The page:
On this Memorial Day weekend, many of my fellow local concert photog friends and music pals made the journey out to the beautiful Gorge Amphitheater in George, Washington to experience all that is the mighty Sasquatch music festival. But this little black duck made the trek into Ballard on Saturday night to the Sunset to see the first Seattle gig from BRONCHO, an Oklahoma-based band that made my last year's favorites list with their fast n' fun 20-minute-long debut recording, Can't Get Past The Lips. My devotion to great garage punk is deep, and there was nowhere else I was gonna be!

Armed with my camera and enough cash to buy two Manny's, I knew that I wouldn't be able to stay for the entire 4-band evening (The Shrine and Big Wheel Stunt Show also played), but I did get there in time to see Sailor Mouth, a local band that likes its sound loud and epic -- kind of a decades-spanning mix of Black Sabbath, Black Flag, "Black Hole Sun," and the Black Lips.  A few seconds into their first song, an equally-epic move by the lead vocalist went a bit wrong, as he took a fall and fouled up the guitarist's effects bay but good on the way. Fixing this took a few minutes, but no matter -- everyone was patient and dug their set once it got going. Sailor Mouth's first record, "Fair Winds," will be released imminently.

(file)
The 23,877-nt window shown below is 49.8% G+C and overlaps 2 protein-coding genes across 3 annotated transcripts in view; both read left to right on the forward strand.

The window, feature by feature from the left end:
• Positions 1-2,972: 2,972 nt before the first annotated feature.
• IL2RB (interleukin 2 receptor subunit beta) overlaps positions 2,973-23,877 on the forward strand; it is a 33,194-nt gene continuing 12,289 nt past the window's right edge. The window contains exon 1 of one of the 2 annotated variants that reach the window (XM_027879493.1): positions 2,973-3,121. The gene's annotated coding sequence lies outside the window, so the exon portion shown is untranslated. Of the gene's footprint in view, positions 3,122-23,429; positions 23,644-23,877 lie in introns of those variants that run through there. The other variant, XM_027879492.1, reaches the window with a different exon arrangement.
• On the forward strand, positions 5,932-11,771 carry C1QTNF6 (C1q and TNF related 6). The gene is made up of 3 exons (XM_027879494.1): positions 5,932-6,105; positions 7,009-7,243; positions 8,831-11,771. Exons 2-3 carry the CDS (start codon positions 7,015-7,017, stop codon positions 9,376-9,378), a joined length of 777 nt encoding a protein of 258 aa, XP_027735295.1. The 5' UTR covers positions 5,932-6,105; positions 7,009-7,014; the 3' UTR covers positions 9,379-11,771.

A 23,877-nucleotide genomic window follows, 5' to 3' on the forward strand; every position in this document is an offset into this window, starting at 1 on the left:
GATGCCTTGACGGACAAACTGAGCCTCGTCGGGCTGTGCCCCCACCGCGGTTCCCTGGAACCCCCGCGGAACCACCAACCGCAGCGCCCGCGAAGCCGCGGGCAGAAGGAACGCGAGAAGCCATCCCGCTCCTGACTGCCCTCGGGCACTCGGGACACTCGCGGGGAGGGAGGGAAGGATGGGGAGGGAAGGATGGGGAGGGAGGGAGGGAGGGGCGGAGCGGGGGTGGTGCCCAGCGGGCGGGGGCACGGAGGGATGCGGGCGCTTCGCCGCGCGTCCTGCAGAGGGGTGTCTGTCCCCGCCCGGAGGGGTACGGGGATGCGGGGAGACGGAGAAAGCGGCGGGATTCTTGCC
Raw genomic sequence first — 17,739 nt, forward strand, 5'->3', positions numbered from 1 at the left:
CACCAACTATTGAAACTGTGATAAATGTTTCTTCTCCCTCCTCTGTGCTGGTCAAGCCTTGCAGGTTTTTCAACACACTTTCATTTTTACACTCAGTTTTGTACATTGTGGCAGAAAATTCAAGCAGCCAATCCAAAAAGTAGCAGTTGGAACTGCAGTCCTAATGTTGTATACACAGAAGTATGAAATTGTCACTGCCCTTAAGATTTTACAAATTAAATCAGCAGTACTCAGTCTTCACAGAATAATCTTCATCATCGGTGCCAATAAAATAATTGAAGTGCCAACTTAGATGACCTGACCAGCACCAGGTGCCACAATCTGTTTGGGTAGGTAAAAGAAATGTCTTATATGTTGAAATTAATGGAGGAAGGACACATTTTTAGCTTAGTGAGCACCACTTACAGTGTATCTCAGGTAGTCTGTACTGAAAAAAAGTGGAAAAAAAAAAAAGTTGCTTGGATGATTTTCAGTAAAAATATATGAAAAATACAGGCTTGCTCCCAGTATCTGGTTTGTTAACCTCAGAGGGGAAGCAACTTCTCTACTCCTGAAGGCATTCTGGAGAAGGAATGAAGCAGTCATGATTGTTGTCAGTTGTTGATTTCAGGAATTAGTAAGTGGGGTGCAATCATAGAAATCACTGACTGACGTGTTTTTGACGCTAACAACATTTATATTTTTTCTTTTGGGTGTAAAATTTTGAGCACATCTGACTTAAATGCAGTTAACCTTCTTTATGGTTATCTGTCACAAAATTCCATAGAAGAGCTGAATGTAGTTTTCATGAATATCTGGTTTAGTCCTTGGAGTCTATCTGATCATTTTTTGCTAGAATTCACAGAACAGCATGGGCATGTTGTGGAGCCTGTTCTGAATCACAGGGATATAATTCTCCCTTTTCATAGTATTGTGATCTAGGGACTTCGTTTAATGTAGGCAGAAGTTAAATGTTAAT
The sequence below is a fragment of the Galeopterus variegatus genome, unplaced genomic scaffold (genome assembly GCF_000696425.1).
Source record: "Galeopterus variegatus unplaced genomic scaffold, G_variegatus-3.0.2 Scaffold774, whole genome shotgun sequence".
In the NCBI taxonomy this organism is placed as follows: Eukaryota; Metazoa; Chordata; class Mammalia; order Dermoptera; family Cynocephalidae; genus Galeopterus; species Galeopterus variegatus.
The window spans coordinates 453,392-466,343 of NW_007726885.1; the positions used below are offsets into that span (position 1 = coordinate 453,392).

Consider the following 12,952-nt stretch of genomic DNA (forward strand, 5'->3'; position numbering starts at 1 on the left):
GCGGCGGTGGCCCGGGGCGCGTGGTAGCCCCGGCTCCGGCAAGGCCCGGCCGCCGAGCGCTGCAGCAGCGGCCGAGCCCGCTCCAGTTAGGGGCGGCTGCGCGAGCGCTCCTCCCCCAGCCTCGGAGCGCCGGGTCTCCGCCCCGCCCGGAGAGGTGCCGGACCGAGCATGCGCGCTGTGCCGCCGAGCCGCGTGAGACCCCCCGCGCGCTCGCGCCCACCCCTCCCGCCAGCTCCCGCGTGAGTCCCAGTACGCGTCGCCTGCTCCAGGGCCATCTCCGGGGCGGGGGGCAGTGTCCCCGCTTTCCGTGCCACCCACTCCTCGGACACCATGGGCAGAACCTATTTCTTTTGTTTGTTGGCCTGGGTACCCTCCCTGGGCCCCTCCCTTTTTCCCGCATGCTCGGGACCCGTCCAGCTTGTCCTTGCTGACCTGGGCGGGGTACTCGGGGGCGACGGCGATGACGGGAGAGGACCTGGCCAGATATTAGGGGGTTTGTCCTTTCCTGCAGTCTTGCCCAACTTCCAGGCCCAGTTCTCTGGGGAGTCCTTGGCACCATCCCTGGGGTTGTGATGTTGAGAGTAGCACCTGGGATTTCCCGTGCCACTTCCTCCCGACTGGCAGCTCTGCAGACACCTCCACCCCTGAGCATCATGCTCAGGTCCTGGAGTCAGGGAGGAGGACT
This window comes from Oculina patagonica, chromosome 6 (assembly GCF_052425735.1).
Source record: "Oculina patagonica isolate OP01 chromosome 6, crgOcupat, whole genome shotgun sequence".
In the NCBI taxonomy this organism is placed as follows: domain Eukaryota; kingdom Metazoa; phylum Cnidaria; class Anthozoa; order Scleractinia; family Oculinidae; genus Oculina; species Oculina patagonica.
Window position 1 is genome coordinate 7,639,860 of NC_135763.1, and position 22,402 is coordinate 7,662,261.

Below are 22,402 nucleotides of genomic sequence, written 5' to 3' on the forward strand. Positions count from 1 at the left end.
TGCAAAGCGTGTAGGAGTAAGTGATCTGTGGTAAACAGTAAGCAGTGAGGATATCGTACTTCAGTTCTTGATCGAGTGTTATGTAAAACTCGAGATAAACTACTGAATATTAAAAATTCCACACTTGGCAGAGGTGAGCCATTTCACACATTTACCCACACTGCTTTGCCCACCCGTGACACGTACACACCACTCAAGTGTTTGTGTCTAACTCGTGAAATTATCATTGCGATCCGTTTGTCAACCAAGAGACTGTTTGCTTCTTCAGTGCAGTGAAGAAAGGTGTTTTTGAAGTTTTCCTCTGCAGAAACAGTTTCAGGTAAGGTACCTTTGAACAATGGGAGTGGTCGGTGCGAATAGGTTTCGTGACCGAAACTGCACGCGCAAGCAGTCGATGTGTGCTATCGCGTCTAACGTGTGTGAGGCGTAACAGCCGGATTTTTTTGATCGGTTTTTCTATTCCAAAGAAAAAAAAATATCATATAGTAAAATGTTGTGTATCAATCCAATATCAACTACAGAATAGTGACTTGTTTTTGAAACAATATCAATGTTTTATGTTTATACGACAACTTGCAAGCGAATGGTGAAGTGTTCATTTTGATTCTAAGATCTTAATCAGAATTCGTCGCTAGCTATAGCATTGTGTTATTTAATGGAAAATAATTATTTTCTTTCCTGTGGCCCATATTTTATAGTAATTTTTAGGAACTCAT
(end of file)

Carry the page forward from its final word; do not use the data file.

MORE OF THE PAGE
Next up...BRONCHO! There's lots of reasons I'm so enthusiastic about this band, because they get so many things just right with their songs, and of course if you don't have songs, you ain't in bizness, son. Punk with just the right amount of pop means music that is tight, quick, and memorable, aggressive without ugly, funny without being jokey, and somehow sloppy and completely pulled together at the same time. Ryan Lindsay (who I last saw playing keyboards with Starlight Mints) this time acts as frontman on vocals and jitters, shakes, bobbles, and froths over a very dodgy/charming Silvertone guitar. 

A quick intro and they were off, playing nearly all of Can't Get Past The Lips with some yet-to-be-released newies, full of crunchberries and spazzy fuzz. "Try Me Out Sometime" deserves to be a hit. My three mild complaints at the Sunset were: 1. That I wish I would have seen more band/fan interaction -- BRONCHO was not addressing the crowd at all other than in song, and I think the crowd would have enjoyed that; and ,2. that a friggin' candle in the wind has better lighting than the Sunset; and, 3. that I wish BRONCHO's set would have gone even longer! "Psychiatrist" ended the set bang-up style, I finished Manny #2, and was peace-out to the Sunset for another night.

Thanks to the Sunset, BRONCHO, Sailor Mouth, and Kenny Schnurstein!